Cooper House
A Study in Outdoor - Indoor Living


The Cooper House was designed as a vacation someday-to-be retirement home for Southern California.


It was to built out of basic simple materials: Precast and gunite concrete with a sand colored/textured plaster finish; Spanish tile floors (with carpeted areas); oak or birch furniture; painted steel framed folding doors and windows; natural fiber carpets and oriental rugs.


This is an outdoor pavilion house easy to maintain and clean. Mrs. Cooper said she wanted a house that she could wash out with a hose except for the few carpeted areas which were to be raised or sunken and protected. She also wanted a house where the kitchen was an integral part of the daily life. For the Coopers this meant part of the swimming pool and placed to be the center of things. So, I designed her a food service area in a swimming pool.


Mr. Cooper was an engineer and had made his money in electronics. He wanted a work-studio detached from the house. We discussed, in 1960, a Guest House but I did not add that until 1965 when Max Stormes did a perspective of the building. I further revised this part of the design in 1999 when I started adapting the concept for today’s circumstances. The studio, designed in 1960, was further developed at this time. The design, however, remains mostly like it was originally conceived and drawn.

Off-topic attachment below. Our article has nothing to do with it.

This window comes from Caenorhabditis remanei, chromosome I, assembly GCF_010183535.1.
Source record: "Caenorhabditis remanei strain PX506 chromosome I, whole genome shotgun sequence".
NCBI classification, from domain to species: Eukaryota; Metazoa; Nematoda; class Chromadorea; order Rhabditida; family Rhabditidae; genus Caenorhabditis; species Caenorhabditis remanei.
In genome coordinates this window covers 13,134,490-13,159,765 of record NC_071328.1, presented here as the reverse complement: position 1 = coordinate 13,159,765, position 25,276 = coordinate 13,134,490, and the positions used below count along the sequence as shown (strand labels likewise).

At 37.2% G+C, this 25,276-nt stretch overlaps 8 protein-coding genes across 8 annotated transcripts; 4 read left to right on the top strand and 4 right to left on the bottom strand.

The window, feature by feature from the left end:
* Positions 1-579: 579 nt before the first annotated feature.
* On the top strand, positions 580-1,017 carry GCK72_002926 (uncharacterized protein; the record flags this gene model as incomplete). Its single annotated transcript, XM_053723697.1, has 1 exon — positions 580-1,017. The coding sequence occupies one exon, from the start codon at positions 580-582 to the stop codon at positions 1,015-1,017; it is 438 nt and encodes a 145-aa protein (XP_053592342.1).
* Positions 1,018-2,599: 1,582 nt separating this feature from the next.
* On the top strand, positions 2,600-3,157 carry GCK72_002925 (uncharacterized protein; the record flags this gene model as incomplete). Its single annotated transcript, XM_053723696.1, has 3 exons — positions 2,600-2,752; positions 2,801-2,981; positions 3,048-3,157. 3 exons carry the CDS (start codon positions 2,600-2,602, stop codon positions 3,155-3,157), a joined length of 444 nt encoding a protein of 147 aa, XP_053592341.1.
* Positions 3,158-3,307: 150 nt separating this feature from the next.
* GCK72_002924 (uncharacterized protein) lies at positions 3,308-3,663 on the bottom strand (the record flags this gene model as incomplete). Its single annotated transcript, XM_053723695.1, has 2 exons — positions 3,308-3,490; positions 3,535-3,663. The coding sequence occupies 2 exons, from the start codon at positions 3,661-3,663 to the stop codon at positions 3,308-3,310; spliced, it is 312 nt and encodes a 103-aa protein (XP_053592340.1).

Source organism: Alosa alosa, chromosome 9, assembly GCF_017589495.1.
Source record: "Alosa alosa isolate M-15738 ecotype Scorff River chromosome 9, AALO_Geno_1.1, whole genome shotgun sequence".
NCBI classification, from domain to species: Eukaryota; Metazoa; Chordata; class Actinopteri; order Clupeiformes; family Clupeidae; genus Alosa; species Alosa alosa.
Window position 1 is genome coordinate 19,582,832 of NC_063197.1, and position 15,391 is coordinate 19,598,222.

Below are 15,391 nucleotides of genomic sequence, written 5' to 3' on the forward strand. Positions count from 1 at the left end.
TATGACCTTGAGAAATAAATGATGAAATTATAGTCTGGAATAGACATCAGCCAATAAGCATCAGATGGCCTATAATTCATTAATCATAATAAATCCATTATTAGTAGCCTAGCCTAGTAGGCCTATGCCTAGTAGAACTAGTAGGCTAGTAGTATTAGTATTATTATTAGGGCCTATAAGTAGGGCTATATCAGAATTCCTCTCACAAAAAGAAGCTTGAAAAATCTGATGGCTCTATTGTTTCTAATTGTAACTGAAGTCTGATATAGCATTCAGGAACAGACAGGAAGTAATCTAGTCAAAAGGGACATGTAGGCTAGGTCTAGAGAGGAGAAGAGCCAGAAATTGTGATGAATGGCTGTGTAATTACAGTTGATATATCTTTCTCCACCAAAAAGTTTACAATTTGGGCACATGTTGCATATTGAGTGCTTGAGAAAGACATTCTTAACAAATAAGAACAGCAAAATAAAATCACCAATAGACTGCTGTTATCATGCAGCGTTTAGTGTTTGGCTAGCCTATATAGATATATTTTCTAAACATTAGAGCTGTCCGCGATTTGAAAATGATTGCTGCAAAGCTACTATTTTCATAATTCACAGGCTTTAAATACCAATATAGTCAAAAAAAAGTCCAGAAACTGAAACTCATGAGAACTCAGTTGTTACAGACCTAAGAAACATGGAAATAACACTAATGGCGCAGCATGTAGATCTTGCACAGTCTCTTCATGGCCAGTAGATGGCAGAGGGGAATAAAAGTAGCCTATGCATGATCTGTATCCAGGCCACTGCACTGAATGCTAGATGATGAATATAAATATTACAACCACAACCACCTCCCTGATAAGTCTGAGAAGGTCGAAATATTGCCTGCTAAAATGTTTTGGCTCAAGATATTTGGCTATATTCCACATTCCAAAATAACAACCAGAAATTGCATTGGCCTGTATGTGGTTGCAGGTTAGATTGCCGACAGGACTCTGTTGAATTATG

The House was never built. The Coopers liked the concept however they wanted to see the construction method proved out before they started. The construction method was developed for the American Pools Display and Office Building which remained un-built [link] for lack of financing. I was about to get my first lesson on banks and unusual architecture - the financing did not get approved because of the design was considered too radical. I moved to New York shortly thereafter and lost contact with both clients. The gunite method was proved out, at a later date, on a school project for which I was a consultant and I used it on a number of projects later in the 60s.


The site for the Cooper house was an interesting one. It was inland about 20 miles on a north-south line half way between Newport Beach and Redondo Beach. It was in a grove of Avocado Trees which were large, attractive and messy. I think that I got paid the majority of my fee in Avocados which was all right with me at the time. The site was near a quarry and had a sudden rocky out cropping at the North East portion of the property, The total site was about 10 acres but only a smale section of it was considered buildable by the Coopers - to them, this meant the least attractive part of the landsacpe that looked at the better areas.


The house was designed to be built part way up and into this out cropping with all natural landscaping (other than the Sunken Garden) replanted including the covering for the roof. Earth Sheltered housing it was soon to be called. I do not recall having a name for it then and it was considered quite novel at the time.